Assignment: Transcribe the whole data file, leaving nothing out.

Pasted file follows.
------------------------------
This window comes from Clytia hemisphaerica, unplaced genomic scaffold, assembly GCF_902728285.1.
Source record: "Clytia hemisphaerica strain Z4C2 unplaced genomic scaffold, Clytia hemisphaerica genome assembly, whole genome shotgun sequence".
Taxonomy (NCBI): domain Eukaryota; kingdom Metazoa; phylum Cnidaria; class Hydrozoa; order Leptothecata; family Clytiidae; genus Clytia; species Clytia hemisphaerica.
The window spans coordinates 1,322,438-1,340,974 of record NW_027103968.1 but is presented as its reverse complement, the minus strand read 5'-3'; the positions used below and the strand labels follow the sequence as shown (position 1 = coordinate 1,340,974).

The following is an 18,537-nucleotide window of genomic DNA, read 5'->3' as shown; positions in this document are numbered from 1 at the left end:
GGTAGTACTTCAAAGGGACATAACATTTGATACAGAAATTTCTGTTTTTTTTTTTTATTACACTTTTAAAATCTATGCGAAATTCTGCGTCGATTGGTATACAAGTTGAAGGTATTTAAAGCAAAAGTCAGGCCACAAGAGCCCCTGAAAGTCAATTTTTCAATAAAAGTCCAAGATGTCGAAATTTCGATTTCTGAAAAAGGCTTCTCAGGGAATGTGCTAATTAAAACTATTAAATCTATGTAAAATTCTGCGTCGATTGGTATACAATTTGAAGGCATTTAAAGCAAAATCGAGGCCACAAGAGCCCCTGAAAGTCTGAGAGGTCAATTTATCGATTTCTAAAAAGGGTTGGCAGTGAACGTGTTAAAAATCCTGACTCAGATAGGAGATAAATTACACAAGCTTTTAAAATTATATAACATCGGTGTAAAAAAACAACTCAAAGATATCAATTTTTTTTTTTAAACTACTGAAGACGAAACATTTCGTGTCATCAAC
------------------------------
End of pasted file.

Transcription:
This window comes from Clytia hemisphaerica, unplaced genomic scaffold, assembly GCF_902728285.1.
Source record: "Clytia hemisphaerica strain Z4C2 unplaced genomic scaffold, Clytia hemisphaerica genome assembly, whole genome shotgun sequence".
Taxonomy (NCBI): domain Eukaryota; kingdom Metazoa; phylum Cnidaria; class Hydrozoa; order Leptothecata; family Clytiidae; genus Clytia; species Clytia hemisphaerica.
The window spans coordinates 1,322,438-1,340,974 of record NW_027103968.1 but is presented as its reverse complement, the minus strand read 5'-3'; the positions used below and the strand labels follow the sequence as shown (position 1 = coordinate 1,340,974).

The following is an 18,537-nucleotide window of genomic DNA, read 5'->3' as shown; positions in this document are numbered from 1 at the left end:
GGTAGTACTTCAAAGGGACATAACATTTGATACAGAAATTTCTGTTTTTTTTTTTTATTACACTTTTAAAATCTATGCGAAATTCTGCGTCGATTGGTATACAAGTTGAAGGTATTTAAAGCAAAAGTCAGGCCACAAGAGCCCCTGAAAGTCAATTTTTCAATAAAAGTCCAAGATGTCGAAATTTCGATTTCTGAAAAAGGCTTCTCAGGGAATGTGCTAATTAAAACTATTAAATCTATGTAAAATTCTGCGTCGATTGGTATACAATTTGAAGGCATTTAAAGCAAAATCGAGGCCACAAGAGCCCCTGAAAGTCTGAGAGGTCAATTTATCGATTTCTAAAAAGGGTTGGCAGTGAACGTGTTAAAAATCCTGACTCAGATAGGAGATAAATTACACAAGCTTTTAAAATTATATAACATCGGTGTAAAAAAACAACTCAAAGATATCAATTTTTTTTTTTAAACTACTGAAGACGAAACATTTCGTGTCATCAAC